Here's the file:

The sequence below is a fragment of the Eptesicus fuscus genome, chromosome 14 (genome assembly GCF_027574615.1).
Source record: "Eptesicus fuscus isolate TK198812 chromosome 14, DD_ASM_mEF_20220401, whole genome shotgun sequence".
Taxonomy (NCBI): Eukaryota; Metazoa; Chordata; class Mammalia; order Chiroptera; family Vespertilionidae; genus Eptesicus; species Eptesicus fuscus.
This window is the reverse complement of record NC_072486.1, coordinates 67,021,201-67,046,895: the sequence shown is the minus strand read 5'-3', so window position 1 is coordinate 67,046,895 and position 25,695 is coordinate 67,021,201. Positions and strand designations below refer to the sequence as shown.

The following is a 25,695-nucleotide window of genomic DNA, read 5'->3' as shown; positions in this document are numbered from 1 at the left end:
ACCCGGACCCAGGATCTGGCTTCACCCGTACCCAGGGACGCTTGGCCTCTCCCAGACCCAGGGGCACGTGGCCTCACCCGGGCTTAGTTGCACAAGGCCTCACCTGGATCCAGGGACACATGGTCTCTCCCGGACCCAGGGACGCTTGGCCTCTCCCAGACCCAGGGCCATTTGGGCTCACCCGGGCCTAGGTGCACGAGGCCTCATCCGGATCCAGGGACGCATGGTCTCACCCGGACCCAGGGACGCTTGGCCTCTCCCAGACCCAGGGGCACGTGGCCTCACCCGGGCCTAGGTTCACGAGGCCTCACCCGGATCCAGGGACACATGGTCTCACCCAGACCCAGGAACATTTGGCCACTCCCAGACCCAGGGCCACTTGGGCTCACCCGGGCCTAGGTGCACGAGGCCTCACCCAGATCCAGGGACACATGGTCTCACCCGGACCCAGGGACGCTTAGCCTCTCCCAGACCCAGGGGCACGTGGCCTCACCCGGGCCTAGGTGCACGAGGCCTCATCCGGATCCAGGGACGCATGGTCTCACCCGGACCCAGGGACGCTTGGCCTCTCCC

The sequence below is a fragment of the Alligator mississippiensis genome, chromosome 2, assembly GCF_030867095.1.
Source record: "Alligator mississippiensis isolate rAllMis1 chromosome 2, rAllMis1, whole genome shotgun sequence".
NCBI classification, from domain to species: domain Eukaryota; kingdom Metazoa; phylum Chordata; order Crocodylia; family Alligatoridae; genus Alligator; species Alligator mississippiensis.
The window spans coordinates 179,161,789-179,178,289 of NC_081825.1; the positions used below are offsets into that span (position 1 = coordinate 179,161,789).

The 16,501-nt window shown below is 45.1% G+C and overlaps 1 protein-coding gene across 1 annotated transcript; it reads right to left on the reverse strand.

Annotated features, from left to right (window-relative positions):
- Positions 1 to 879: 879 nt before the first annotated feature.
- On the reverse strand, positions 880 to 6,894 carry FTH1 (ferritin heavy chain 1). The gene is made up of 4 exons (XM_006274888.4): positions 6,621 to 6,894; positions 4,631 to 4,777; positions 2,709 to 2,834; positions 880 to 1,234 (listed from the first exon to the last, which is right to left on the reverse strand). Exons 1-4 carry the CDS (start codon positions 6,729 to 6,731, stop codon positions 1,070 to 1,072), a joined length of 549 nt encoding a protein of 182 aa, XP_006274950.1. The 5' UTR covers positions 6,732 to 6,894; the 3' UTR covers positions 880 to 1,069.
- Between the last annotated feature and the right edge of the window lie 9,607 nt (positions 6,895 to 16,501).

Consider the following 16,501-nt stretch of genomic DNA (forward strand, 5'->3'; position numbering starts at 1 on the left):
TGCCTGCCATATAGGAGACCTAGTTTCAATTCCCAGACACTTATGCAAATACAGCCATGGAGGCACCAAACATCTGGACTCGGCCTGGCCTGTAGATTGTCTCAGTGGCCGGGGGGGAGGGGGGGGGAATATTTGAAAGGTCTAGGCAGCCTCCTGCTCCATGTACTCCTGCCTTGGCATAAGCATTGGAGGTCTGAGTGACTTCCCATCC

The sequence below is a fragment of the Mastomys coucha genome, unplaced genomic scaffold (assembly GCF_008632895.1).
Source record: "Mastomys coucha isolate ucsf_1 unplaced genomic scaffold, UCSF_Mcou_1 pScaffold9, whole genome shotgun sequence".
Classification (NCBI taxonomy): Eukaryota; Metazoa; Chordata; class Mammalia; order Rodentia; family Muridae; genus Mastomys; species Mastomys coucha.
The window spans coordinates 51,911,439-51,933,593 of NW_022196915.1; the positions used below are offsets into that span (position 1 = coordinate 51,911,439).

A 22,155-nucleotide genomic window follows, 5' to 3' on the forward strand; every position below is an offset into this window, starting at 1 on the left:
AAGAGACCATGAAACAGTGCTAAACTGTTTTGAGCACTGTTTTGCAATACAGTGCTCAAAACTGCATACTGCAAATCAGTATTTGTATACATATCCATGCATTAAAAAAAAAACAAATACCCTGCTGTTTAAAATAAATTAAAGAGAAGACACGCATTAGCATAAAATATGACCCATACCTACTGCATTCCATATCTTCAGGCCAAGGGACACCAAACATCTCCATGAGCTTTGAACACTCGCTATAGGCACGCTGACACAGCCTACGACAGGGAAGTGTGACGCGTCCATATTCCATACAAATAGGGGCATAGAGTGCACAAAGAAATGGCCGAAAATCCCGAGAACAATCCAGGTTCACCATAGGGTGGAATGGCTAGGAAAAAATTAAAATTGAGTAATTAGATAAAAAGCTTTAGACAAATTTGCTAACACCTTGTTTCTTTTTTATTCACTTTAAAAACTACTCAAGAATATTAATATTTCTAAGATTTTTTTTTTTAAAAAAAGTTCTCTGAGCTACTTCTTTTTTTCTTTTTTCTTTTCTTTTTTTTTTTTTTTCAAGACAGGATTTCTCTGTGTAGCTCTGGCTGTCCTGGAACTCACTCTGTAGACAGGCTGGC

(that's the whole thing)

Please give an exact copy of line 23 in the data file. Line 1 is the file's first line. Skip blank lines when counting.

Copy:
AAGAGACCATGAAACAGTGCTAAACTGTTTTGAGCACTGTTTTGCAATACAGTGCTCAAAACTGCATACTGCAAATCAGTATTTGTATACATATCCATGCATTAAAAAAAAAACAAATACCCTGCTGTTTAAAATAAATTAAAGAGAAGACACGCATTAGCATAAAATATGACCCATACCTACTGCATTCCATATCTTCAGGCCAAGGGACACCAAACATCTCCATGAGCTTTGAACACTCGCTATAGGCACGCTGACACAGCCTACGACAGGGAAGTGTGACGCGTCCATATTCCATACAAATAGGGGCATAGAGTGCACAAAGAAATGGCCGAAAATCCCGAGAACAATCCAGGTTCACCATAGGGTGGAATGGCTAGGAAAAAATTAAAATTGAGTAATTAGATAAAAAGCTTTAGACAAATTTGCTAACACCTTGTTTCTTTTTTATTCACTTTAAAAACTACTCAAGAATATTAATATTTCTAAGATTTTTTTTTTTAAAAAAAGTTCTCTGAGCTACTTCTTTTTTTCTTTTTTCTTTTCTTTTTTTTTTTTTTTCAAGACAGGATTTCTCTGTGTAGCTCTGGCTGTCCTGGAACTCACTCTGTAGACAGGCTGGC